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Born in Naples, Nicolino Calyo was an accomplished American nineteenth century view painter who brought the discipline of his classical European training to vibrant portrayals of the American scene. He studied at the Naples Academy, where he learned Neoclassical, Italian, and Dutch landscape techniques and traditions. Calyo fled Italy in 1821, having participated in an unsuccessful rebellion against Ferdinand I. Over the next several years, he traveled, sketched, and painted in Europe.
In 1834, Calyo settled in Baltimore. There, he held exhibitions of his large-scale European views before departing for Philadelphia and, ultimately, New York, which became his permanent home in 1835. Calyo arrived ready to produce views of the great fire of New York, which occurred on December 16-17, 1835, a pair of which were engraved as prints by William Bennett in 1836. Over the next several years, Calyo also created numerous characterizations of urban workers, vendors, and other street figures in the manner of Jacques Callot; a group of these were published in 1840 as the Cries of New York.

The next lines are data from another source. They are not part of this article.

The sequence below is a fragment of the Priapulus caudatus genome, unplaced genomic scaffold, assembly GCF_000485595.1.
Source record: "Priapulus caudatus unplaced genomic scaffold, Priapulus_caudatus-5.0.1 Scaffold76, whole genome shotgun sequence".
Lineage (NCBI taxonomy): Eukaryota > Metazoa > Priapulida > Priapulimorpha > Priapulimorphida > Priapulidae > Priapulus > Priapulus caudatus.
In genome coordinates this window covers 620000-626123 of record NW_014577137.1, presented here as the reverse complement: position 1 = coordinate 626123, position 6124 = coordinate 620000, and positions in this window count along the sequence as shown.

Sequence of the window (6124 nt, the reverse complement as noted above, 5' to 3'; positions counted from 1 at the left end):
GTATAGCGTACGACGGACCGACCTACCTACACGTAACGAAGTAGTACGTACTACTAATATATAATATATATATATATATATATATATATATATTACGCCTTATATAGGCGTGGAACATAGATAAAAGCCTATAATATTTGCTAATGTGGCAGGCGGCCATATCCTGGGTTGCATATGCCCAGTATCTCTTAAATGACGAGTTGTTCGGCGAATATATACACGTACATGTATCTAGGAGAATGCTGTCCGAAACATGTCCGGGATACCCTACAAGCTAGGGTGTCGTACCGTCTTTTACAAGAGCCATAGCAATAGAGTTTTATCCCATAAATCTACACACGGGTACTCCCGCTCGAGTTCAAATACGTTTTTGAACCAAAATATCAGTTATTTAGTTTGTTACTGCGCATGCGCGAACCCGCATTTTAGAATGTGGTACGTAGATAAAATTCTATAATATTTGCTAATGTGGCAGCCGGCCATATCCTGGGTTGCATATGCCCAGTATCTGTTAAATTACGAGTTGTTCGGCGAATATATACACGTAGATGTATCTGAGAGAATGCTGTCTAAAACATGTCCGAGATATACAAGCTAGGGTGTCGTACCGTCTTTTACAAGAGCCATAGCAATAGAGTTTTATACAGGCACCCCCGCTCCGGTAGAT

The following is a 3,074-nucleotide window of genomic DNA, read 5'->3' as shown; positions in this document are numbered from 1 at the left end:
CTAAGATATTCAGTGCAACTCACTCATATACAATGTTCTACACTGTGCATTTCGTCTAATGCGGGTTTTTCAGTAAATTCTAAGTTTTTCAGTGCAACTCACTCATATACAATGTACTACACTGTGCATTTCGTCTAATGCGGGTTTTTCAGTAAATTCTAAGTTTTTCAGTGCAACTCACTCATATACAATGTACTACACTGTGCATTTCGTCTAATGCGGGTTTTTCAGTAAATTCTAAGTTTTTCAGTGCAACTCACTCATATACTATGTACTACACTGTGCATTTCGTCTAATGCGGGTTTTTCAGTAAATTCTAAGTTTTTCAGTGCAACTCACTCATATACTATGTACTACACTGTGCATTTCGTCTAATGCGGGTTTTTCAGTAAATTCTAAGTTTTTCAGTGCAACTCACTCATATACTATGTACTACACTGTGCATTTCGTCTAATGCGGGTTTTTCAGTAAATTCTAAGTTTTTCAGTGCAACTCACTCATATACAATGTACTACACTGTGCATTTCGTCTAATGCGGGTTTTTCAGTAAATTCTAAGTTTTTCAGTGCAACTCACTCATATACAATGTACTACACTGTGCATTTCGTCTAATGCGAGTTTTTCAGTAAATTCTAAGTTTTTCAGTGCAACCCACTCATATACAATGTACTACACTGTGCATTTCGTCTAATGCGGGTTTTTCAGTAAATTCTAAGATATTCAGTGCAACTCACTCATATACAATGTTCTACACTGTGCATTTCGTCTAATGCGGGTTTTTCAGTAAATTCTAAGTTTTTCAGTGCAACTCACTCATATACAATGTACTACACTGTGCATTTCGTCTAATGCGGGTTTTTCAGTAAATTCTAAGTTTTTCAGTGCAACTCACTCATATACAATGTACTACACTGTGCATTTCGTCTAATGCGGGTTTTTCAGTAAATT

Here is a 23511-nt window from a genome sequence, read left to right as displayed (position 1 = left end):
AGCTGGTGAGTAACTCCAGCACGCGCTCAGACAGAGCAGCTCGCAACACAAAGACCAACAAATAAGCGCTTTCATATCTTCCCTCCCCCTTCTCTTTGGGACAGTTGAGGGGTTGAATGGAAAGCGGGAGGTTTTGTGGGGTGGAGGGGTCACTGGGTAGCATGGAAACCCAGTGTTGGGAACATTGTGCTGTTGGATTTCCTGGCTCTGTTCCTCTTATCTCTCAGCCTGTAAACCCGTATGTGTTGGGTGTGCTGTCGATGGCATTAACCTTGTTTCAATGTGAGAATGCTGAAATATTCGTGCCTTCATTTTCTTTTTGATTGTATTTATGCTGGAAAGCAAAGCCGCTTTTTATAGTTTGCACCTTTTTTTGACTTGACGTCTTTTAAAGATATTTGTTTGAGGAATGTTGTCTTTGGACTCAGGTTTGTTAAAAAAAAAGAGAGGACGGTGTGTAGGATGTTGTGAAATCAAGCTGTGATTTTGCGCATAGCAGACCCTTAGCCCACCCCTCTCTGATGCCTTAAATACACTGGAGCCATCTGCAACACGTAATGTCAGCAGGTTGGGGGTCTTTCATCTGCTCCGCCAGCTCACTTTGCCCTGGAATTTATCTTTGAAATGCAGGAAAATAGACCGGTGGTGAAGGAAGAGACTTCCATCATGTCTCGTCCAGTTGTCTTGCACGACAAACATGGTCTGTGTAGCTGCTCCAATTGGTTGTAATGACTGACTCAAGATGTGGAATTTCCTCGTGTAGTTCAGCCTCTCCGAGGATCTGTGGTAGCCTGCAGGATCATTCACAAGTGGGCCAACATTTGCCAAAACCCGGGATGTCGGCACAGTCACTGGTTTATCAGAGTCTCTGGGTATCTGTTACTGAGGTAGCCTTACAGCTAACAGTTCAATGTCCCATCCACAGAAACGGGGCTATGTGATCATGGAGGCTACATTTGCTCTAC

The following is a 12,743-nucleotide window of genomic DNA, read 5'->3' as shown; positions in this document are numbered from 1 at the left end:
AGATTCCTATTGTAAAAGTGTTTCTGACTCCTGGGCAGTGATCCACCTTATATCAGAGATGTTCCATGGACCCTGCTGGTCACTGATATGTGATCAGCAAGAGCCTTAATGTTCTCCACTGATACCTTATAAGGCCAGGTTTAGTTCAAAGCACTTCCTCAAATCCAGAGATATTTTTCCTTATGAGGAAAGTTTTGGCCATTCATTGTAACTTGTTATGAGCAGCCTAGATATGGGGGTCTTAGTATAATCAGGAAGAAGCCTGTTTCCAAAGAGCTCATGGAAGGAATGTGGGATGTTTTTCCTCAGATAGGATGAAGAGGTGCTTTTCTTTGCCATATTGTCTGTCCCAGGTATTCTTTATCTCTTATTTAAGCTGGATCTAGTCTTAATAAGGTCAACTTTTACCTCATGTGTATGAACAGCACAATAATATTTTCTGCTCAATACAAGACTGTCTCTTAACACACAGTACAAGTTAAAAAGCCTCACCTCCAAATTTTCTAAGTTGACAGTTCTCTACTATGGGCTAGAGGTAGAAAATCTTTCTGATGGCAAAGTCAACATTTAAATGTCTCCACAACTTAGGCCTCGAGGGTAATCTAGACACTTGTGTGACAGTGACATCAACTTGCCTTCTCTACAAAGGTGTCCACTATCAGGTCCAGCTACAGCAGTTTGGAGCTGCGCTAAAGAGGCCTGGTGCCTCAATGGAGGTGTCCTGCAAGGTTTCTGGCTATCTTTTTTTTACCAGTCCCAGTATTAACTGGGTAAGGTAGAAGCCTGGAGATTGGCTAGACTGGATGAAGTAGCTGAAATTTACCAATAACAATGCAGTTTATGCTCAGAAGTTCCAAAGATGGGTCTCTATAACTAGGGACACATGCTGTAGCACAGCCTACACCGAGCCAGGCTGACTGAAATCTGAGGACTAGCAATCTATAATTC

As an experienced landscape artist and traveler, Calyo made watercolor and gouache sketches on location, and this example attests to his itinerancy on the Mississippi and Ohio Rivers. Some of the studies became sources for larger scale landscapes on paper, as well as the panoramas that he exhibited in New York, Philadelphia, Boston, and New Orleans.
Calyo continued to be active in scenic painting through the 1850s. From known works, he appears to have done less painting during the succeeding decades before his death in 1884. Calyo remained cosmopolitan and international in perspective and politics during his entire lifetime.
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